Now we'll watch the race begin in earnest for everyone jockeying for the, um, top underdog spot in women's college basketball. Practice officially starts Friday. And who really wants to be No. 1? Isn't it easier to be one of the teams outside the top perch, poised to strike?
At least in the first poll, the penthouse residents are probably still going to be the UConn Huskies, winners -- had you somehow not heard -- of 78 games in a row. Now, usually, coach Geno Auriemma doesn't shy from his team wearing the "yellow jersey" all the time. Typically, he relishes it.
But for crying out loud, I wouldn't blame him if he were to say, "Are you kidding? Give me a break, will ya? We won two national championships in a row. During that time we lost, count 'em, zero games. But now I have lost my program's all-time top scorer and rebounder. And two other starters. And I have five freshmen, who currently are the dumbest players on the planet. And you still want me to be No. 1?"
What Auriemma really did say during his program's media day this week was the most logical thing ever: that he's confident UConn will lose at least once this season. And, let's face it, the Huskies should lose. Tina Charles and Kalana Greene have moved on to the WNBA, while Caroline Doty has to go through rehab again with an ACL injury.
Still, Auriemma -- gee, he sure had a relaxing, laid-back, nothin'-going-on offseason, huh? -- didn't step away from the expectation of winning the NCAA title once again. Because he understands that's just the automatic burden. He could have an entire team consisting of 5-foot-tall slowpokes wearing ankle weights, and he'd still figure it was his job to win the national championship. Just like it was his "job" to lead Team USA to a gold medal at the world championship recently in the Czech Republic. Busy, busy, busy.
And since he actually has Maya Moore and Tiffany Hayes still in UConn uniforms, there is plenty to build around. Suffice to say the incoming rookies -- Bria Hartley, Samarie Walker, Michala Johnson, Lauren Engeln and Stefanie Dolson -- are high-pedigree types. But freshmen, even the best of them, can't completely escape being freshmen.
Which is what Baylor coach Kim Mulkey said a lot last season with a young team, including rookie sensation Brittney Griner, that still made it to the national semifinals.
We will see very soon how that more-matured Bears squad -- which is the overwhelming favorite to win the Big 12 -- fares in another matchup with UConn. The Huskies won 70-50 at the Final Four and will have the home-court advantage in the Nov. 16 game at Hartford's XL Center. But Baylor has depth, experience, size, quickness -- and a coach who particularly relishes challenges.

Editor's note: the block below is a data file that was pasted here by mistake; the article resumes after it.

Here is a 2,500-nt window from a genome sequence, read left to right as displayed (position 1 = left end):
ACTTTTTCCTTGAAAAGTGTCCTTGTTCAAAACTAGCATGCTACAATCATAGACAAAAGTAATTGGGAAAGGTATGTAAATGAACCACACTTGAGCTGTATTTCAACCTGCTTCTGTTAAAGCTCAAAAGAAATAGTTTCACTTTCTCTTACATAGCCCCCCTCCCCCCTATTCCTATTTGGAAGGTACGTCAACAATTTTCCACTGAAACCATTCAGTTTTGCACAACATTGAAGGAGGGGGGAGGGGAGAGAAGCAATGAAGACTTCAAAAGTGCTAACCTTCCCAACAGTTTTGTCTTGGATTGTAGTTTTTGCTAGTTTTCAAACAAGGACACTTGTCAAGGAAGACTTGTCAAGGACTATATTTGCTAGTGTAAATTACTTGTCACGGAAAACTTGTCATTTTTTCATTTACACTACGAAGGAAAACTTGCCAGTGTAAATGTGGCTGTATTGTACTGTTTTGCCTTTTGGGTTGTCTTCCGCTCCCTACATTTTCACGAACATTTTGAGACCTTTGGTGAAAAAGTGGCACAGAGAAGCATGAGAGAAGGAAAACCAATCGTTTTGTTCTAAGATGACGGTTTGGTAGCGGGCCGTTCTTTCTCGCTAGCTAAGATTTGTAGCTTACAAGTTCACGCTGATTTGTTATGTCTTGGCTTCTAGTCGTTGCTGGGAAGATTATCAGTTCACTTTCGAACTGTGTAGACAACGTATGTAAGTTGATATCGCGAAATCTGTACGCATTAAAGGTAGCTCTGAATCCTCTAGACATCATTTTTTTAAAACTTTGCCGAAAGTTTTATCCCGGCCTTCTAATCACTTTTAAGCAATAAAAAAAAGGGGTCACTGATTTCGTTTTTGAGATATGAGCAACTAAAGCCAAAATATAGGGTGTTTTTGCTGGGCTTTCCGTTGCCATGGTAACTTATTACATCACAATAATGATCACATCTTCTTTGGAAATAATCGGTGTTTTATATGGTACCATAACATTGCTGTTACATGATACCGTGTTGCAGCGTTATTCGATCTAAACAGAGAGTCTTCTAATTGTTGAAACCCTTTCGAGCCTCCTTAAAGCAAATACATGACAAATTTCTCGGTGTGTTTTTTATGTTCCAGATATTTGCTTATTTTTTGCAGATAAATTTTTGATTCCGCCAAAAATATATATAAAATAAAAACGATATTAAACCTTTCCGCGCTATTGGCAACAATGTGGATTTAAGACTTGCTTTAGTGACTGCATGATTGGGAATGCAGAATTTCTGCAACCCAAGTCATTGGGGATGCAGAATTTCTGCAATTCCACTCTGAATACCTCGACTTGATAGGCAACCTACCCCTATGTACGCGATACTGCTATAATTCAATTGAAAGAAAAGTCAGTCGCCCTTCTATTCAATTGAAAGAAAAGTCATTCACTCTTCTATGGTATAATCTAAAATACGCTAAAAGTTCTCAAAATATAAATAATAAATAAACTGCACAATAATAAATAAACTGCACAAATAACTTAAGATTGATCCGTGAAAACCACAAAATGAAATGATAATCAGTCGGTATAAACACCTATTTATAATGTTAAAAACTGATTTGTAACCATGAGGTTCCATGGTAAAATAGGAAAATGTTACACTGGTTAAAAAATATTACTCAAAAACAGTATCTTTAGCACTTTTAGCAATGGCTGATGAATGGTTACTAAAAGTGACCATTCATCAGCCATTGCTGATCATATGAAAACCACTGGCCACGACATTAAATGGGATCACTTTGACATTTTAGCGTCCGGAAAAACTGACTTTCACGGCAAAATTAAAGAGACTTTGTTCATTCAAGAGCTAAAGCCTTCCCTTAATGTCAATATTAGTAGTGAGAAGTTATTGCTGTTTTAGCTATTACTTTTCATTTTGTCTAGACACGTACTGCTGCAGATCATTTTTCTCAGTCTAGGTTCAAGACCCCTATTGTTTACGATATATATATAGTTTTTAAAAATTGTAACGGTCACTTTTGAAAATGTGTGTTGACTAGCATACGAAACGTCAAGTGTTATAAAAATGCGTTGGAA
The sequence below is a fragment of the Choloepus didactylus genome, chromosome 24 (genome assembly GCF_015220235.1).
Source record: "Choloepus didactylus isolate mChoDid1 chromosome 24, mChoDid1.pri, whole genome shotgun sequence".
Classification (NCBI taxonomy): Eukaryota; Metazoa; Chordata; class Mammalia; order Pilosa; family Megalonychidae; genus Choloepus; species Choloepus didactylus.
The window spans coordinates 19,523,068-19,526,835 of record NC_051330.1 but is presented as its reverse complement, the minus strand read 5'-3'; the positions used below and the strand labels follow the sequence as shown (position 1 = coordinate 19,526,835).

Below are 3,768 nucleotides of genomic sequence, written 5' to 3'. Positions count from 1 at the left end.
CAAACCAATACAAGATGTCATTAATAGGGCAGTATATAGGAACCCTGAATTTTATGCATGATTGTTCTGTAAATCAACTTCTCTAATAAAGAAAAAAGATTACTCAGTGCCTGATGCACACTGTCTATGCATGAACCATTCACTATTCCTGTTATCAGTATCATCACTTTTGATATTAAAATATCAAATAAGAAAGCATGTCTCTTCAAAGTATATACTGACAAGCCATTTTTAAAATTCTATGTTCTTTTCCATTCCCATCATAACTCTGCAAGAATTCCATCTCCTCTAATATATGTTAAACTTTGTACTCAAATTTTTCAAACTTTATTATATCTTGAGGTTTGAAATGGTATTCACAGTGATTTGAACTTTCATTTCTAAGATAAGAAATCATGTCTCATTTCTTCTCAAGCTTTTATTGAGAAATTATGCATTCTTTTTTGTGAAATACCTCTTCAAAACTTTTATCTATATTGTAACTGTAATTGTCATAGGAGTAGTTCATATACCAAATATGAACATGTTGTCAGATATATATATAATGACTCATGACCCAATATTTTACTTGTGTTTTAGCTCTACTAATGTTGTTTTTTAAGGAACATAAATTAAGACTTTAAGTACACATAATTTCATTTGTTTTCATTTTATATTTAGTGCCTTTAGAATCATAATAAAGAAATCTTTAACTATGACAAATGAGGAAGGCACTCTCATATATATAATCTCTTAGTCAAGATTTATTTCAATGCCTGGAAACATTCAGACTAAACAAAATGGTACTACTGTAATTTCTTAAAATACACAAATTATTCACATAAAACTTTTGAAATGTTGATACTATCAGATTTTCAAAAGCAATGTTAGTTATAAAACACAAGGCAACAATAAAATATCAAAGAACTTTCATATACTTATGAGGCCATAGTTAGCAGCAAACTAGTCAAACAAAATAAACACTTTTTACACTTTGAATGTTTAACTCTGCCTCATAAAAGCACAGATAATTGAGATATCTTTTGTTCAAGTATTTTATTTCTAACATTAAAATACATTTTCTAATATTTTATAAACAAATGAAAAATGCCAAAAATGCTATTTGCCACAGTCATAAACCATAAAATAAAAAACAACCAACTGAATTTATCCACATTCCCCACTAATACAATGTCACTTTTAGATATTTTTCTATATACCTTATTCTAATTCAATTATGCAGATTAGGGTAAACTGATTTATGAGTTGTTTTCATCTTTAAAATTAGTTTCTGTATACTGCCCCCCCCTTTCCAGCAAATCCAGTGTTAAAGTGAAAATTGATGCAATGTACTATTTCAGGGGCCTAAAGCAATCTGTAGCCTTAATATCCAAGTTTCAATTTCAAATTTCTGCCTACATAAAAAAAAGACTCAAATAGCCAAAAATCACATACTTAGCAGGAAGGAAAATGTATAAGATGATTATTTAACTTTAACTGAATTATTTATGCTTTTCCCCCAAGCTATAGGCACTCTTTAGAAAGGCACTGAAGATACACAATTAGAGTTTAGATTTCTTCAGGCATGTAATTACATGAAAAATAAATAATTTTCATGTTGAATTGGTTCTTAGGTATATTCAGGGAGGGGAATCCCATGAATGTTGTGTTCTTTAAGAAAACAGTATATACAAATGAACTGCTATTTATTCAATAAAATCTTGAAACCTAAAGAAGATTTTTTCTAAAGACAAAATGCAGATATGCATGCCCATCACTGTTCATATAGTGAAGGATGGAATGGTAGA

Meanwhile, at Stanford, the national runner-up two of the past three seasons, Jayne Appel and Rosalyn Gold-Onwude finished their eligibility. And, unfortunately, JJ Hones was removed from the team during the spring for conduct unbecoming with a golf cart. That disciplinary action, graduation and injuries have once again left Stanford -- this seems to have become a familiar refrain with the Cardinal -- thin at guard.
So 6-foot-4 handywoman Kayla Pedersen will be working out not only at all five positions on the floor, but also at a special, secret "sixth" spot known only to coach Tara VanDerveer. You know, they can create such things at Stanford. OK, we're just making that sixth stuff up but Pedersen really is once again going to do a little of everything for the Cardinal.
Fellow senior Jeanette Pohlen, whose race downcourt for the winning basket against Xavier last season put Stanford in its third consecutive Final Four, will have plenty of passing options. Including the rest of the Pac-10's worst nightmare: Ogwumike Squared.
As if junior All-American Nneka Ogwumike wasn't enough to deal with, younger sister Chiney has moved to the Farm, too. Good luck, defenders, you'll need it.
Now, lest anyone think that Tennessee is somehow going to be forgotten, perish the thought. How would that even be possible? Pat Summitt's program rebounded pretty well last year from the nightmare-for-Tennessee 2008-09 season.
Still, a Sweet 16 loss to Baylor was short of Tennessee's standard goal. And now, in guard Angie Bjorklund's senior season, she hopes to again scale the peak she reached with Candace Parker and company in '08.
The team that Baylor took out in the Elite Eight last year -- Duke -- should be back with a vengeance, too. Bookending the Blue Devils' roster are three battle-tested seniors -- Jasmine Thomas, Krystal Thomas and Karima Christmas -- and five freshmen who were ranked as the top recruiting class in the country: Chloe Wells, Chelsea Gray, Richa Jackson, Tricia Liston and Haley Peters.
These are the teams -- UConn, Baylor, Stanford, Tennessee and Duke -- many people will have in their preseason top five, although Xavier with Amber Harris certainly will get some nods, too.
Near that level are probably the likes of Ohio State, Texas A&M and -- after making the 2010 NCAA tournament field by the skin of their teeth -- the North Carolina Tar Heels. Kentucky got in rare air with an Elite Eight appearance, and the Wildcats are eager to prove that was no aberration.
This is just a quick rundown of the fairly obvious as practice officially starts; there are so many things we'll be getting to as we near the season's tipoff next month. It isn't all going to be about UConn. But until the Huskies lose -- like Auriemma swears they will -- they're still standing at the front of the line.
Mechelle Voepel, a regular contributor to ESPN.com, can be reached at email@example.com. Read her blog at voepel.wordpress.com.